The walks through Katherine Gorge National Park are divided into the Southern Walks and the Jatbula Trail, a 5 day hike starting on the northern side of the Gorge and taking you away from the gorge to Edith Falls/Leliyn.
The Southern Walks consist of one long trail following the rim of the gorge, with tracks branching of it and taking you down to the river at different locations. Walking along the rim of the gorge is easy enough, but as soon as you get onto those side tracks the going gets tough. Lots of up and down, loose rocks, some climbing... Keep that in mind when planning your walk...
The shortest track, and the only one in Katherine Gorge National Park that I'd describe as easy, is a 400 m steep climb near the boat ramp which takes you to a magnificent spot overlooking the start of the gorge. Officially the walk is rated medium, because it is so steep, but there are steps and handrails. So it's technically easy.
If you need to wait for the next boat cruise this is a great way to make use of the time. You can return the same way, or follow the loop down the other side of the hill back to the visitor centre. Allow 2 hrs.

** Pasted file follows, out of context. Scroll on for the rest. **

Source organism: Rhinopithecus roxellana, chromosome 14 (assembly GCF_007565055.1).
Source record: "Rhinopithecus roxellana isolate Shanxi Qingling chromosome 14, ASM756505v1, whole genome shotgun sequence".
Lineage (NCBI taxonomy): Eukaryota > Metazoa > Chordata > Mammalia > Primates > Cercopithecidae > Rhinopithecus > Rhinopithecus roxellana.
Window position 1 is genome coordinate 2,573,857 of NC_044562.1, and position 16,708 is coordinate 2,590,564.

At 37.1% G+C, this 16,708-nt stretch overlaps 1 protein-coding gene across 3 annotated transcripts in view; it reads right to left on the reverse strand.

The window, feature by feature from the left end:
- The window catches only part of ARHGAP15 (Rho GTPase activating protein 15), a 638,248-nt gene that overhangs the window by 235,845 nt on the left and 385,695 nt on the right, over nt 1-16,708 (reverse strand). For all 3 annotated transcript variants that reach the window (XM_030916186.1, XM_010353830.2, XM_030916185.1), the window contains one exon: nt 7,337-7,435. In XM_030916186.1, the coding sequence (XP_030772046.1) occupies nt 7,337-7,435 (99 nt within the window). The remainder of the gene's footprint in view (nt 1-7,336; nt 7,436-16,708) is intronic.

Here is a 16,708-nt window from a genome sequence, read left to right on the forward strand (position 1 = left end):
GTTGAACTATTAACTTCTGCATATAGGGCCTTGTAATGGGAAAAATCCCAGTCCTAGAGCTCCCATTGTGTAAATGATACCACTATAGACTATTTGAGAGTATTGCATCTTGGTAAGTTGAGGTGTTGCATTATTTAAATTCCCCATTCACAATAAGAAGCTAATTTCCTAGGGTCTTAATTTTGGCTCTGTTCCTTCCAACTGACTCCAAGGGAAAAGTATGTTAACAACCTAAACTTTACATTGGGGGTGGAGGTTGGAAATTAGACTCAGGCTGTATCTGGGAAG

Another popular because shorter walk. This one takes you to an even better lookout, Pat's Lookout, and then to the Southern Rockhole.
The Southern Rockhole is a beautiful waterfall and swimming spot at the start of the dry season, but it dries up quickly. But it's only a few metres from there to the river for a swim. Not particularly difficult, but you need to be fit and sure footed! Allow 3.5 hrs.
Butterfly Gorge and Lily Ponds
12 km and 19.8 km return, respectively, these two walks are rated difficult. But so worth it... Butterfly Gorge is a beautiful shaded valley with rainforest and, you guessed it, lots of butterflies. The walk to Lily Ponds leads along a creek, and if you are early enough in the season there is a waterfall. Of course you can swim at the end of both walks. Allow 4.5 hrs for Butterfly Gorge, and 6.5 for Lily Ponds.
Smitt's Rock and Eighth Gorge Walk
Smitt's Rock marks a huge fork in the river. The 23.6 km return walk to Smitt's Rock is the limit for day walkers in Katherine Gorge National Park.
This walk can also be done as an overnight walk. The Dunlop Swamp campsite is located where the track to Smitt's Rock branches of the main track (and it is a lot nicer than it sounds!).
The Eighth Gorge Walk (33.2 km, 39 km if you include the detour to the Aboriginal art sites in the Jawoyn Valley) is definitely an overnight walk, and definitely the most beautiful and rewarding of all the southern walks.